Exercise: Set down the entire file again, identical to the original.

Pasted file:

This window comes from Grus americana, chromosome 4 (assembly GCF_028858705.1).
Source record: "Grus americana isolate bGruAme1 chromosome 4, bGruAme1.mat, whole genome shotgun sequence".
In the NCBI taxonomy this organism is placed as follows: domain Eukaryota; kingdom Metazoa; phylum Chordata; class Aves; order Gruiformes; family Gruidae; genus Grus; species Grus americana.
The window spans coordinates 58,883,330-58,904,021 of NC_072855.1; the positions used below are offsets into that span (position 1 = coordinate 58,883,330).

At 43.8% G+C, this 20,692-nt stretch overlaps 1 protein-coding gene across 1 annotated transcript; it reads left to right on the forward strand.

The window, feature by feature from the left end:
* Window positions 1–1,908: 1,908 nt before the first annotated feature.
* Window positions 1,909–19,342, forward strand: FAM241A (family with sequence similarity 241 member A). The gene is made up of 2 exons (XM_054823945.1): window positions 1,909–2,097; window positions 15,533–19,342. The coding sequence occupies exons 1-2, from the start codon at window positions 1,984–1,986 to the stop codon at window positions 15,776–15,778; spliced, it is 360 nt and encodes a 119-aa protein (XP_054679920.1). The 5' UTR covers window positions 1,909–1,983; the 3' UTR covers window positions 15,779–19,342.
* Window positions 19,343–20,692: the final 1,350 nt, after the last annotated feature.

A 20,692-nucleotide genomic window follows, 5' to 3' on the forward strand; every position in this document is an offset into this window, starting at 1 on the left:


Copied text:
This window comes from Grus americana, chromosome 4 (assembly GCF_028858705.1).
Source record: "Grus americana isolate bGruAme1 chromosome 4, bGruAme1.mat, whole genome shotgun sequence".
In the NCBI taxonomy this organism is placed as follows: domain Eukaryota; kingdom Metazoa; phylum Chordata; class Aves; order Gruiformes; family Gruidae; genus Grus; species Grus americana.
The window spans coordinates 58,883,330-58,904,021 of NC_072855.1; the positions used below are offsets into that span (position 1 = coordinate 58,883,330).

At 43.8% G+C, this 20,692-nt stretch overlaps 1 protein-coding gene across 1 annotated transcript; it reads left to right on the forward strand.

The window, feature by feature from the left end:
* Window positions 1–1,908: 1,908 nt before the first annotated feature.
* Window positions 1,909–19,342, forward strand: FAM241A (family with sequence similarity 241 member A). The gene is made up of 2 exons (XM_054823945.1): window positions 1,909–2,097; window positions 15,533–19,342. The coding sequence occupies exons 1-2, from the start codon at window positions 1,984–1,986 to the stop codon at window positions 15,776–15,778; spliced, it is 360 nt and encodes a 119-aa protein (XP_054679920.1). The 5' UTR covers window positions 1,909–1,983; the 3' UTR covers window positions 15,779–19,342.
* Window positions 19,343–20,692: the final 1,350 nt, after the last annotated feature.

A 20,692-nucleotide genomic window follows, 5' to 3' on the forward strand; every position in this document is an offset into this window, starting at 1 on the left: